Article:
I'm a Gali Girl, Living in a Gali World
I know I'm supposed to make fun of this. I know that the idea of frum dolls, complete with long skirts, Shabbat candles, and shule outfits is supposed to make me gag and scream "what? now the toys have to frum out?"
That was the gist of the post about these dolls on some other blog (I don't remember which now. Dov Bear? Allison? I can't remember) a couple weeks ago, and it's the gist of this post over at Town Crier.
And it's how I felt when I first heard about them. The 32-year-old in me thought "Time to put the finger down the throat."
Then I went to the site and saw the dolls.
And you know what my inner five-year-old little girl (of whom I take especial care) thought when she saw those dolls? This was the immediate reaction of Little Sarah:
"Those dolls are so cute, Mommy. Look, there are three. And three outfits. Can I have three, Mommy? During the week I'll dress them for school and they'll have school on my bed, and on Shabbos I'll change them into their Shabbos clothes and they'll play Shabbos groups and I'll invite over my friends and their Gali dolls and we'll all play Shabbos group, OK? Can you sew a flower in my skirt, Mommy? I want a blue skirt like that with a flower, just like that one. And when you light Shabbos candles, my doll will light them too, OK Mommy? And when we have Shabbos meals, Gali Girl will sit with us at the table in a special seat and SHE'LL make hamotzi TOO! Just like me! I'm going to wear my Gali Girl bracelet every day, and on Purim I'll be Queen Esther and my doll will be Queen Esther, and we'll go around and give out mishloach manot and everyone will see!"
In other words, if I were five, I'd be coveting these dolls, the way I used to covet Barbies.
And why not? Why not let little girls play with dolls who dress like they do and have activities like they do?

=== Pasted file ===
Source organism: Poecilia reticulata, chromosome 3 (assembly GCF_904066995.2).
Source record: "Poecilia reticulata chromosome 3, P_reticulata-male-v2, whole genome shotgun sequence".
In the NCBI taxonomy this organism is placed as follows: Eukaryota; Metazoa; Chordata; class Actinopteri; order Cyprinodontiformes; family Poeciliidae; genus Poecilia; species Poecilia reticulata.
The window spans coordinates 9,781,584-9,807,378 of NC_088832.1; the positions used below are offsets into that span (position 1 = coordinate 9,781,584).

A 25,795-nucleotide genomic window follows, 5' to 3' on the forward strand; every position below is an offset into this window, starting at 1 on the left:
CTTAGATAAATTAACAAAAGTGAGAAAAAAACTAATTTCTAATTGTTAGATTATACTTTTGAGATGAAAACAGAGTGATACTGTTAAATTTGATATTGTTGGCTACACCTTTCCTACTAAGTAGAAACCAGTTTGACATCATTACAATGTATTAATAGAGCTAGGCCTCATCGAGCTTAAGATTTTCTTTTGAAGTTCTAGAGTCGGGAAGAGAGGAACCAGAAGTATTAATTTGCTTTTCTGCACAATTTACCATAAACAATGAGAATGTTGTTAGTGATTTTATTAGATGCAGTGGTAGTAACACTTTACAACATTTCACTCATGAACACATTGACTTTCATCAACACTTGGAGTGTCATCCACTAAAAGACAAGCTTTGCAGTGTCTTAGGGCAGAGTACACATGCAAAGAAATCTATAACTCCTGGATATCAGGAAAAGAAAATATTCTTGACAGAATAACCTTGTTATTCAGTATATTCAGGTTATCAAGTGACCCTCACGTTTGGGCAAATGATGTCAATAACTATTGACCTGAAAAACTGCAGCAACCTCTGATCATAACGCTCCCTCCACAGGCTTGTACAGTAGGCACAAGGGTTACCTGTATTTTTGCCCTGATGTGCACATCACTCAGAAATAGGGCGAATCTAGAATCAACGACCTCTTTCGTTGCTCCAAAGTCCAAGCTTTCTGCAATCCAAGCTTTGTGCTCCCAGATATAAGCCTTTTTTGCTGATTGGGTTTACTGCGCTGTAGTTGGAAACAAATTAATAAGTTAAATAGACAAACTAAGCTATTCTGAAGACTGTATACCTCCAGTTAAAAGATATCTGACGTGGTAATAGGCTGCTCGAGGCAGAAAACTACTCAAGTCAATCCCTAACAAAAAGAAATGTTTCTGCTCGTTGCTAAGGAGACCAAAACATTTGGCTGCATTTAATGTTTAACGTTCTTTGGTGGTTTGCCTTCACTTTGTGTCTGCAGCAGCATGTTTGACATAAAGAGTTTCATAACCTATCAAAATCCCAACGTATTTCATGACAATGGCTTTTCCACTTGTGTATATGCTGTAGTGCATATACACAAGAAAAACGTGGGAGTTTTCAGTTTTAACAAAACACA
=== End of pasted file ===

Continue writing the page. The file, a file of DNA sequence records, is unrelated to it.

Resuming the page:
You know what my friend and I used to do with our Barbie dolls? Granted I was a little older, like eight -- which these days is too old for Barbie, who caters more to the 3-5 set. I used to go on Shabbos afternoons to visit a friend who was lucky enough to have TWO Barbie dolls and a Ken. Sometimes we'd play Fashion Show. But more often, we enacted stories -- week after week-- in which Ken was married or engaged to one of the Barbies, and having an affair with the other. Most weeks, one or both of the Barbies was pregnant, and either miscarried or went into labor when she heard that Ken was sleeping with someone else. I was eight. And this was back in 1980, before Monica Lewinsky. Before little girls started wearing skin-tight leggings and bare midriffs and halter tops that say "Juicy," before the standard age to start giving boys oral sex was twelve.
If there are little girls out there who want to dress up a little-girl doll in little-girl clothes -- one set of outfits for weekdays and one for Shabbos-- and play Purim and Birthday Party or whatever, and have their dolls wear matching Magen David bracelets, then I say: Bless you, little ones.
Enjoy your childhood while you still have it. Chayyei Sarah will not make fun of you for it. In fact, scoot over. I know a five-year-old who wants to play.
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